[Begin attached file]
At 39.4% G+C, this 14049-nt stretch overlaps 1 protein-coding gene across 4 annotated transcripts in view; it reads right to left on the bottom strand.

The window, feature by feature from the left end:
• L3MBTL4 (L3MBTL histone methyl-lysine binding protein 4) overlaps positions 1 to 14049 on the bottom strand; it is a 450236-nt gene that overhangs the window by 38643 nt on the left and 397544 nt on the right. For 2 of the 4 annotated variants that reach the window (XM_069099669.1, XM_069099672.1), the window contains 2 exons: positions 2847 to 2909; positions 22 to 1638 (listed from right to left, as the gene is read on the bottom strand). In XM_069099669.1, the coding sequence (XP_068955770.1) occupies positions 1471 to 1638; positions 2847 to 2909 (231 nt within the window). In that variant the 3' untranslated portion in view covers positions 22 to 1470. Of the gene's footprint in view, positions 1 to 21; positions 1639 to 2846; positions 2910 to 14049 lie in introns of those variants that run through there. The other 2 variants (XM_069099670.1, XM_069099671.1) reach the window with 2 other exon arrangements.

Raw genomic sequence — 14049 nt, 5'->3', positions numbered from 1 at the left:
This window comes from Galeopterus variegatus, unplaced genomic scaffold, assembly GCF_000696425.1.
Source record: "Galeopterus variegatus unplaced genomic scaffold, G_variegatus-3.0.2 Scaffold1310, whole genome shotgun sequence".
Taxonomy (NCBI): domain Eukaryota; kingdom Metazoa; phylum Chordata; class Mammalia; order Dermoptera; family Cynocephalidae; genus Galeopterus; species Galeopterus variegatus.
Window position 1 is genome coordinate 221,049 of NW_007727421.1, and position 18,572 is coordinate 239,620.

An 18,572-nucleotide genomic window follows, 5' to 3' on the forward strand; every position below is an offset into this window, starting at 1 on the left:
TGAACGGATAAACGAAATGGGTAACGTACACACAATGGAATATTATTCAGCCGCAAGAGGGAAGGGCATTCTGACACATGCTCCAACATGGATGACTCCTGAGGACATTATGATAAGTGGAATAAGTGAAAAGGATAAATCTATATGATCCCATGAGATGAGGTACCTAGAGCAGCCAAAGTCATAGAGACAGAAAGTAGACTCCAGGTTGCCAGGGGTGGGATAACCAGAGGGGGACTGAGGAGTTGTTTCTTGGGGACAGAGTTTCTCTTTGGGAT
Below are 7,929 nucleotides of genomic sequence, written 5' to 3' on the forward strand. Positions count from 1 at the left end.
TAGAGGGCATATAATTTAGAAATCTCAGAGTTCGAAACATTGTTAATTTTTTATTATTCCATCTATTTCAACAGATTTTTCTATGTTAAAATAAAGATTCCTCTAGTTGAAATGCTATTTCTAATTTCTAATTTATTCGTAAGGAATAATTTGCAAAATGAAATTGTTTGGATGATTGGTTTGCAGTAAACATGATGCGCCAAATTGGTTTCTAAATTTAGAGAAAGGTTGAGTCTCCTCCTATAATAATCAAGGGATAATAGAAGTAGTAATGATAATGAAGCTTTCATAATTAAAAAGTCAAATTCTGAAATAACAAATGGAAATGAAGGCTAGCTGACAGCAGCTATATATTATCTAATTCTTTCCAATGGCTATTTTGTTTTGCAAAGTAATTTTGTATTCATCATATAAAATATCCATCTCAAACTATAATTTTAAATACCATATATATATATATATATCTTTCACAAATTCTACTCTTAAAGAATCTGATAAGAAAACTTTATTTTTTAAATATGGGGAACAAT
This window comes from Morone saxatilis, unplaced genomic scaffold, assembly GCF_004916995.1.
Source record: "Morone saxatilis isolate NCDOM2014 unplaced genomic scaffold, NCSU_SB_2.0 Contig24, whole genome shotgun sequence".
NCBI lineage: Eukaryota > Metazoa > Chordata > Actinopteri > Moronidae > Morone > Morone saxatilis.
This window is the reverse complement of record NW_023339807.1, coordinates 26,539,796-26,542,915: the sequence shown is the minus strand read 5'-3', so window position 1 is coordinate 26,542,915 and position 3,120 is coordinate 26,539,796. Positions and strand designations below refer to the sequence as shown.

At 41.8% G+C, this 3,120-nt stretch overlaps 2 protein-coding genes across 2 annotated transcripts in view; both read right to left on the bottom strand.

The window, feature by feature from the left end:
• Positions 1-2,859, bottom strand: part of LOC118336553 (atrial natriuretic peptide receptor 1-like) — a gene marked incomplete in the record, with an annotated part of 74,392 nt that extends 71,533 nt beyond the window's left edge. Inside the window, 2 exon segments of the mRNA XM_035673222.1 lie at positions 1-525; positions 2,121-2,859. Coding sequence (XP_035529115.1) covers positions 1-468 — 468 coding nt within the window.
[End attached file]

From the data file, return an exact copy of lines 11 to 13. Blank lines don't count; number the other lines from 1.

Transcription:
Below are 7,929 nucleotides of genomic sequence, written 5' to 3' on the forward strand. Positions count from 1 at the left end.
TAGAGGGCATATAATTTAGAAATCTCAGAGTTCGAAACATTGTTAATTTTTTATTATTCCATCTATTTCAACAGATTTTTCTATGTTAAAATAAAGATTCCTCTAGTTGAAATGCTATTTCTAATTTCTAATTTATTCGTAAGGAATAATTTGCAAAATGAAATTGTTTGGATGATTGGTTTGCAGTAAACATGATGCGCCAAATTGGTTTCTAAATTTAGAGAAAGGTTGAGTCTCCTCCTATAATAATCAAGGGATAATAGAAGTAGTAATGATAATGAAGCTTTCATAATTAAAAAGTCAAATTCTGAAATAACAAATGGAAATGAAGGCTAGCTGACAGCAGCTATATATTATCTAATTCTTTCCAATGGCTATTTTGTTTTGCAAAGTAATTTTGTATTCATCATATAAAATATCCATCTCAAACTATAATTTTAAATACCATATATATATATATATATCTTTCACAAATTCTACTCTTAAAGAATCTGATAAGAAAACTTTATTTTTTAAATATGGGGAACAAT
This window comes from Morone saxatilis, unplaced genomic scaffold, assembly GCF_004916995.1.